Pondering Myself as an Artist (While Trying Not to Sound Like Some New Age Ass-Hat)
When people ask about getting to know me, especially as a collaborator or mentor, I always feel I should respond by saying that, the most honest way to get to know me is simply to…well, sit and doodle with me. I think that some people have it in their heads’ that there needs to be some great deal of preparation or planning; but collaborative partnerships work best when something is left to be improvised. It’s like a dance that leaves just enough room for uninhibited imagination. Uninhibited with whimsy. That is how I’d like for everyone (and not just collaborators and students) to feel whenever I’m around them.
Probably the best way to describe myself as an artist, is that I like for my work to reflect the viewer’s individual imagination…as if looking for visions in the clouds. In general, and among many other things – I am a Surrealist whimsical lunatic; partial to mixed media, digital art, painting, and sketching... My technique, style and choices of media vary depending on what I’ve got to work with and how I’m feeling at the moment. There are words for people like me, but I don’t think there are very many.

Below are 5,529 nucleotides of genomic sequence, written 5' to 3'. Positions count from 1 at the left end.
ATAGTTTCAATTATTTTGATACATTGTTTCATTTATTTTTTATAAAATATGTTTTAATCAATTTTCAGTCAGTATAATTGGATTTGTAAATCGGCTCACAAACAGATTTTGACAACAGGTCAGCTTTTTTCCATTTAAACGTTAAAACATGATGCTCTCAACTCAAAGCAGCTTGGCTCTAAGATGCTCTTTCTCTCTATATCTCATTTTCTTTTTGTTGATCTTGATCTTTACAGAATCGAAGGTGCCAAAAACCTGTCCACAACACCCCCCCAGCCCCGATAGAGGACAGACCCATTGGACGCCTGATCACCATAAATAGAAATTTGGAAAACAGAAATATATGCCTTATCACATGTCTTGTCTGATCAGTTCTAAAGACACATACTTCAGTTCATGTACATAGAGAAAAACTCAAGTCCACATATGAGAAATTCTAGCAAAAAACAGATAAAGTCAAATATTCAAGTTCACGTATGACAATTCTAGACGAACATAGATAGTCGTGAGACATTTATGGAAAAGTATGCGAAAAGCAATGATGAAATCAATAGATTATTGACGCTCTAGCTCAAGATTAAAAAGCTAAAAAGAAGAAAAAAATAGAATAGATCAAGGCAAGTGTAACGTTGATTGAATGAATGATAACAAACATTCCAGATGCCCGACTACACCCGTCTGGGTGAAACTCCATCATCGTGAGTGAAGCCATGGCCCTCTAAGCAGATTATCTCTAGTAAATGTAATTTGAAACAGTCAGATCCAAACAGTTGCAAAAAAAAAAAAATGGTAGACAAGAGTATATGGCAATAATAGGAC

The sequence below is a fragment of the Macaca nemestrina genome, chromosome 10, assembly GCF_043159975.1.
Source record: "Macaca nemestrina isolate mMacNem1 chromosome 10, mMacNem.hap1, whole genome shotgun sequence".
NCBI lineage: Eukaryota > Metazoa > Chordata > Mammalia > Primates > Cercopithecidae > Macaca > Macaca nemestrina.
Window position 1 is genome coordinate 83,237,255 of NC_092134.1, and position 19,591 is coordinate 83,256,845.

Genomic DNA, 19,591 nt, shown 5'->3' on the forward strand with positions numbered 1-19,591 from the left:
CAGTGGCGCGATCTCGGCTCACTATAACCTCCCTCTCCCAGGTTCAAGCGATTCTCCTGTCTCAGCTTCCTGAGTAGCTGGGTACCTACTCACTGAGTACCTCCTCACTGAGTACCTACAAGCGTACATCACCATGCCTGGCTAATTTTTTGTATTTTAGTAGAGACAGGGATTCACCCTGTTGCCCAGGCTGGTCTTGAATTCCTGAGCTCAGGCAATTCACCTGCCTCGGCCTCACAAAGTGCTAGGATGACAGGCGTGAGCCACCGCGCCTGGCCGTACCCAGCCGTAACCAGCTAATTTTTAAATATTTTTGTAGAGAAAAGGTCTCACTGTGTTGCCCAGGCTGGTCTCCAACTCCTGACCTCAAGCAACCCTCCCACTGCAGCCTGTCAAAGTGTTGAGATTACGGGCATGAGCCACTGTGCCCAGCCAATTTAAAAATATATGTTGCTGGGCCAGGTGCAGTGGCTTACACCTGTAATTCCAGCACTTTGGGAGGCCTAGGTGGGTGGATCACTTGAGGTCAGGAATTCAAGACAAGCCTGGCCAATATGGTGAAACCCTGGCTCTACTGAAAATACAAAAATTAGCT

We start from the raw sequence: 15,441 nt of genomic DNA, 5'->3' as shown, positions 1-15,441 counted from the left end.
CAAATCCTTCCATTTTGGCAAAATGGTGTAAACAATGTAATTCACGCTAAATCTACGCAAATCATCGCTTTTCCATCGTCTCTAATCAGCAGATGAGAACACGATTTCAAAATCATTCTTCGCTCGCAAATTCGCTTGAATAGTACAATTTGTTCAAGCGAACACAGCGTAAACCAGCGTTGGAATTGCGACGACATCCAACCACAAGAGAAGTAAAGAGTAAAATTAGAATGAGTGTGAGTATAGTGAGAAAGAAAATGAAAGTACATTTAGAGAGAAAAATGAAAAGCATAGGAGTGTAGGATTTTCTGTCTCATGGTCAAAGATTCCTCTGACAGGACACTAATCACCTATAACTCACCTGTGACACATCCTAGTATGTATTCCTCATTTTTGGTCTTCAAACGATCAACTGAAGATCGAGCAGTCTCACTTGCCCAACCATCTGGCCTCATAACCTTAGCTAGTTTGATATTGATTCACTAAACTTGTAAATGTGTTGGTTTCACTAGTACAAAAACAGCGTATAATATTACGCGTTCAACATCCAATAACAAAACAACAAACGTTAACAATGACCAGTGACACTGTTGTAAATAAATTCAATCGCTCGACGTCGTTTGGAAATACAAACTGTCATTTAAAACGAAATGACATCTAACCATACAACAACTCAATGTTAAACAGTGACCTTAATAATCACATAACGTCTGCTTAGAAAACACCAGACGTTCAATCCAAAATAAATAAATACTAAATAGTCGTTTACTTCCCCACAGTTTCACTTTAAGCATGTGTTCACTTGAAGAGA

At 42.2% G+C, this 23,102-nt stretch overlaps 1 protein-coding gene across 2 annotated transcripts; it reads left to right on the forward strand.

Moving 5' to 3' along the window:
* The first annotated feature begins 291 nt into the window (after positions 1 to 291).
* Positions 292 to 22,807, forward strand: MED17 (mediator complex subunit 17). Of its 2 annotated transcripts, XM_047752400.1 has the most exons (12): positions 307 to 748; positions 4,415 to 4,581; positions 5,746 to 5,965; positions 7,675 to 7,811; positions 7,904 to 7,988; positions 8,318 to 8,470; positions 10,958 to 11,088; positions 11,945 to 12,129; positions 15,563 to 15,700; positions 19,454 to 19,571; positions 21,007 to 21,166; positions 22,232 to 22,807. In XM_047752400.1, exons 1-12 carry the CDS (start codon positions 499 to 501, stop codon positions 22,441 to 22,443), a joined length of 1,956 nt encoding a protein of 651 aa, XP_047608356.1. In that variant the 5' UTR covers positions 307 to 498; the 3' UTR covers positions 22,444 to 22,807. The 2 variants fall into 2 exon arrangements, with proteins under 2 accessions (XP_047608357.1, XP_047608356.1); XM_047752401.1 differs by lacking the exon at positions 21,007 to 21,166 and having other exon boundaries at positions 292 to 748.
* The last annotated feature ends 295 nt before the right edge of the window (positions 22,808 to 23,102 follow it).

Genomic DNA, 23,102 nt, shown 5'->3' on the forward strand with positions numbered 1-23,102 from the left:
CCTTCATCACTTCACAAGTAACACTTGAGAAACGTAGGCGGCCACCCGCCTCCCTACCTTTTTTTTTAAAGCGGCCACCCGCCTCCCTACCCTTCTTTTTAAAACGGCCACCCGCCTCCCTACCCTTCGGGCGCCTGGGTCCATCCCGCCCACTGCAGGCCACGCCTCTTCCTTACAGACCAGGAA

I have spent the last few years quietly developing various exercises, prompts, games, and other activities for creatives; all designed for the purpose of inciting an artistic process and diverse collaborative dialogue, challenging new perspectives, and promoting shared arts experiences that integrate different styles and media. Part of my teaching technique is to empower others to find inspiration through spontaneous “play,” improvised collaboration, and experimentation; engaging others in an artistic process that allows for individual discovery, insight into what works for them, and better ability to expand upon their artistic skills both individually and collectively. Many artists tend to hold back their full expressive potential for fear of making a mistake. By setting a collaborative atmosphere without setting limits, and maintaining a sense of humor and fun whenever possible, become less fearful of making mistakes that might stifle the artistic process. Collaborators become more confident in learning new skills, trying new techniques or media, and really finding their flow. Becoming inspired is not something with correct answers, set rules or reproducible steps, so I tailor my approach to both my own process as well as the way I teach to the momentary needs of each individual.